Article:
Laughing at culture: modes of mocking intellectual hegemony in early modern Italy

During the Renaissance, as it has happened throughout history, we find in the arts strands of satire and parody, the target of which was the so-called 'official culture'. There are many examples in literature and figurative arts of subversion of philosophy, language codes, visual codes, literary genres and so on. To speak of them as ‘culture’ and ‘counter-culture’ however, is problematic, as by doing so we add our posthumous perspective which often does not take into account their coexistence in the work, for example, of one author. Satire of culture was not necessarily intended as the denial of learning. Was it then only cultured entertainment or means of ridiculing personal enemies?

The aim of this panel is to explore this uninterrupted exchange between the ‘official’ and ‘non-official’ cultures in Italy from the fifteenth to the seventeenth century, and we invite papers that explore the written and figurative expressions of the phenomenon, the poetics and the practices of transgression, hybridization and subversion.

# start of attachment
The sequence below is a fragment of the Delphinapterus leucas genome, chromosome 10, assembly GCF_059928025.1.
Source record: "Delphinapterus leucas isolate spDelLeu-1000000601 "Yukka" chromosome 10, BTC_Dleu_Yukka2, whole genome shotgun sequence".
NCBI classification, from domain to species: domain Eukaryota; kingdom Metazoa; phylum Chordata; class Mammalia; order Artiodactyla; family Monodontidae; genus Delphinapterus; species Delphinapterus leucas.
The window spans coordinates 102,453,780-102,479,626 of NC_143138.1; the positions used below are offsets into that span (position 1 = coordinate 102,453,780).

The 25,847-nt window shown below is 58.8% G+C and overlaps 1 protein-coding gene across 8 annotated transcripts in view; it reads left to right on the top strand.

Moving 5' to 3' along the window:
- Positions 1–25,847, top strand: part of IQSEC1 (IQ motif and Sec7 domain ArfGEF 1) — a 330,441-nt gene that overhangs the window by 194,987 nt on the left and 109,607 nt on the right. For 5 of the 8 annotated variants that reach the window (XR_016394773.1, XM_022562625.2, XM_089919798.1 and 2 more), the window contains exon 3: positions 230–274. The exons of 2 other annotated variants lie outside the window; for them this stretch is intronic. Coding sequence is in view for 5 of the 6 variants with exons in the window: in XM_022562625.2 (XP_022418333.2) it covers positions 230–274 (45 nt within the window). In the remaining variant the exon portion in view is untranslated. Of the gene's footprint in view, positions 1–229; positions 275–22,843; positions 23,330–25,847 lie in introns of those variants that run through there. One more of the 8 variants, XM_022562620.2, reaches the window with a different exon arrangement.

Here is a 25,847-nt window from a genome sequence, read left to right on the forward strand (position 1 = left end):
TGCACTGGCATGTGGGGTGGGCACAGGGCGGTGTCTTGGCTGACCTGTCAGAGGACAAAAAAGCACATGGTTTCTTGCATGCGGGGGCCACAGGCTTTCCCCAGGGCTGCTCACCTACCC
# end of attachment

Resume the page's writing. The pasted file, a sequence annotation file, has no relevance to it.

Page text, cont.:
Other possible topics may refer to the following suggestions:

  • Is there a common pattern between different kinds of transgression?
  • Is there a common pattern inside a specific field of transgression?
  • Did transgressive works lose against ‘official culture’?



Please send the following to both organizers by May 31, Stefano Nicosia (University of Palermo, and Federica Signoriello (Warburg Institute,

  • Title of Paper
  • Abstract (150 words maximum)
  • Keywords
  • Current CV/Brief Bio: affiliation, degrees awarded, major publications, etc. (300 words max).
Submission date for papers: 
31 May 2014